This is one reason free apps like Duolingo, Memrise, or HelloTalk are good – they have such a low barrier for adoption – anyone with a smartphone can begin studying languages without a commitment. So, apps are an excellent introduction to language learning and can help encourage a studying habit.
Duolingo, for example, is a really addictive platform. Apps have turned language study into a game and competition. They encourage you to set goals, praise you when you learn something new, celebrate when you complete lessons, and remind you to keep studying.
You can also compete against friends to see who is rising through the studying ranks quickest. Rising through the different levels is a feature in many different language apps. They use what is called a skill tree: the higher you climb the more branches you have to face (or study). And the way of studying is fun! There are no tedious grammar lessons, intensive vocabulary writing sessions, or long listening tasks. Usually lessons take the form of multiple choice quizzes, translating phrases, with occasional listening and speaking challenges. Quick and easy!
So language apps can introduce new languages, help learners become familiar with new vocabulary, and allow you to flexibly study. Moreover, for people hoping to learn languages with different writing systems – like Japanese, Chinese, Korean, Russian, Hindi – apps have been shown to be an excellent way of learning new symbols. It is how I learned to read Japan’s phonetic alphabets.
What Language Learning Apps Don’t Do!
So, what are language learning apps not very good at doing? Well… they are not very good at teaching you languages for a start!! Learning a language is a never ending and complex process – but apps make it seem like a simple process. In reality, to learn a language we must memorise individual words, learn correct syntax and grammar so we can build our own sentences, recognize and reproduce the symbols the language uses to write, and be able to make the correct sounds.
Now, if you only want to get to an upper-beginner or lower-intermediate language level – apps might be ok for you! As apps often focus on vocabulary and simple grammar, they can help you improve quickly in the early stages of learning. But they cannot help you to become fluent or conversational. Apps are good at teaching basic conversation phrases which are useful for travelling – like “where is the bathroom?” or “How much does this cost?” – but remembering phrases like this is not learning a language, it is just remembering a phrase.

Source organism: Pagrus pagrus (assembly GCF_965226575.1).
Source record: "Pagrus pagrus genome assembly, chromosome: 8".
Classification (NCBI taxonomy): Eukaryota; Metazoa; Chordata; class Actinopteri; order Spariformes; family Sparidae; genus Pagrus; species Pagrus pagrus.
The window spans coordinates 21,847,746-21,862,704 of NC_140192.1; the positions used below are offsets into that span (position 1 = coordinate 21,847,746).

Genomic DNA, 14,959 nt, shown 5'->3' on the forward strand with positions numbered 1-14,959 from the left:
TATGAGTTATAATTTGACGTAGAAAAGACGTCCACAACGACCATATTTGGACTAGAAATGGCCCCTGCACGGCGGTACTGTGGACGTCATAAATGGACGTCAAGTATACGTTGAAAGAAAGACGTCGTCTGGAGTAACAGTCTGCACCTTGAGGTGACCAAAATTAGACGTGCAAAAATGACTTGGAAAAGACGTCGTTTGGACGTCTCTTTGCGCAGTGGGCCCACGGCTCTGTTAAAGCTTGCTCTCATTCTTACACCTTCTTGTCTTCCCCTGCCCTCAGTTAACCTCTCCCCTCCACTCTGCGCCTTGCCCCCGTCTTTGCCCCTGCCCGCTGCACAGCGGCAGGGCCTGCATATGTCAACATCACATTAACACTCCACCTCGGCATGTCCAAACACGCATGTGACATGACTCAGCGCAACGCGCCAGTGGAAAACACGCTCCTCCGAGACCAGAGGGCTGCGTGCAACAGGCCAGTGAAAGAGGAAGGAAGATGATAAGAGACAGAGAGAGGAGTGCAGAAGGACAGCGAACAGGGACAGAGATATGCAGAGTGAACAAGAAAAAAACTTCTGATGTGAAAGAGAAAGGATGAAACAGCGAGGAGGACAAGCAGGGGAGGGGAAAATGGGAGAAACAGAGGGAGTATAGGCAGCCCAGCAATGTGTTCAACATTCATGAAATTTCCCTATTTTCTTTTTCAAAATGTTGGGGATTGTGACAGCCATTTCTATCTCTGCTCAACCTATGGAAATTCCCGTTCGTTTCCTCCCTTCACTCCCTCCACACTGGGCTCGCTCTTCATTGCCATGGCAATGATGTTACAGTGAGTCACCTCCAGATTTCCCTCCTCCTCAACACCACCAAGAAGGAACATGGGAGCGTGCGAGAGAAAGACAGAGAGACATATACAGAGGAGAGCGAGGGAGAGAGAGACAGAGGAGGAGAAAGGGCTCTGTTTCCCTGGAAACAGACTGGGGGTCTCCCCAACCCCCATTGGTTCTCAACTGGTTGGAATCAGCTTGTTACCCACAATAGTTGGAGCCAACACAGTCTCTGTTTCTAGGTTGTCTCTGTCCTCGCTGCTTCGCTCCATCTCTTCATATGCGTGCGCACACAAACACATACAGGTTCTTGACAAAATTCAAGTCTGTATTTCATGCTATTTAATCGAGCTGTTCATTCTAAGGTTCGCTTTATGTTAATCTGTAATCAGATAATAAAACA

In a 2018 article in The Atlantic, David Freedman documented how he “almost” learned Italian using Duolingo. After spending months taking Duolingo’s Italian classes, he felt prepared to travel to Italy and try out his new skills. However, when his wife decided to test his Italian before their trip, he realised that he couldn’t answer her questions. When she asked how to say “Do you have a table for four?” or “I’d like two glasses of red wine” in Italian, he was unable to answer.
Why? In David’s words, “The app had made me a master of multiple-choice Italian. But without a prompt, he was speechless.” I’ve also experienced this before with language apps – I could choose the correct answer from a set of choices, but without the choices I couldn’t make my own sentences.
Although apps can expose you to a lot of vocabulary, you need to leave the app to actually learn the language. It is relatively easy to memorise vocabulary and grammar rules, but it is much more difficult to use that knowledge – you need to learn to speak, write, and listen to a language. You cannot approach the highest levels of fluency and proficiency without intensive learning – courses, tuition, classes, or other types of practical study.
Thinking in English Final Thought
This episode of Thinking in English has discussed language learning apps. There are thousands of options out there, some with millions of users, and apps that appeal to different learning styles. Do they work? Well, if you’re a beginner, apps can improve your vocabulary, help build a study habit, and make learning a language fun. Most apps, however, cannot help you to become fluent in a language. Instead, you will need intensive learning – classes, courses, or exchanges – to become fluent.
Leave a comment with your favourite language learning app, and why you think its good!
If you are still interested in using some language apps to practice English – I’ll recommend a few here that I’ve heard good things about. Alone, they won’t make you fluent, but you can definitely use them in your study routine!
What are the Best Apps for Learning English?
Quiz Your English is an app developed by Cambridge Assessment English (the people who operate the IELTS exams). You answer questions over a range of different topics, from beginner levels all the way to IELTS difficulty, or practice specifically for Cambridge English exams. Some of my friends have told me it is useful when taking a break from really studying.
Beelingu is a clever app designed to help practice reading. It uses the parallel text method – allowing you to read in English and in your native language. You can read classic books like Sherlock Holmes, daily news articles, kids books, and cultural guides!
The Learn English British Council app is a popular option for studying grammar. They have lots of games and lessons rather than repetitive multiple choice questions. In the British Council’s words “Forget about repetitive multiple choice questions that only help you recognise correct grammar. Answer over 1000 practice questions across 10 unique activity types, including fill-in-the-blanks, reordering words and labelling, to achieve better grammar accuracy.”
And finally HelloTalk is a language exchange app. I’ve recorded an entire podcast on language exchanges, so I’ll link that on the blog and in the description!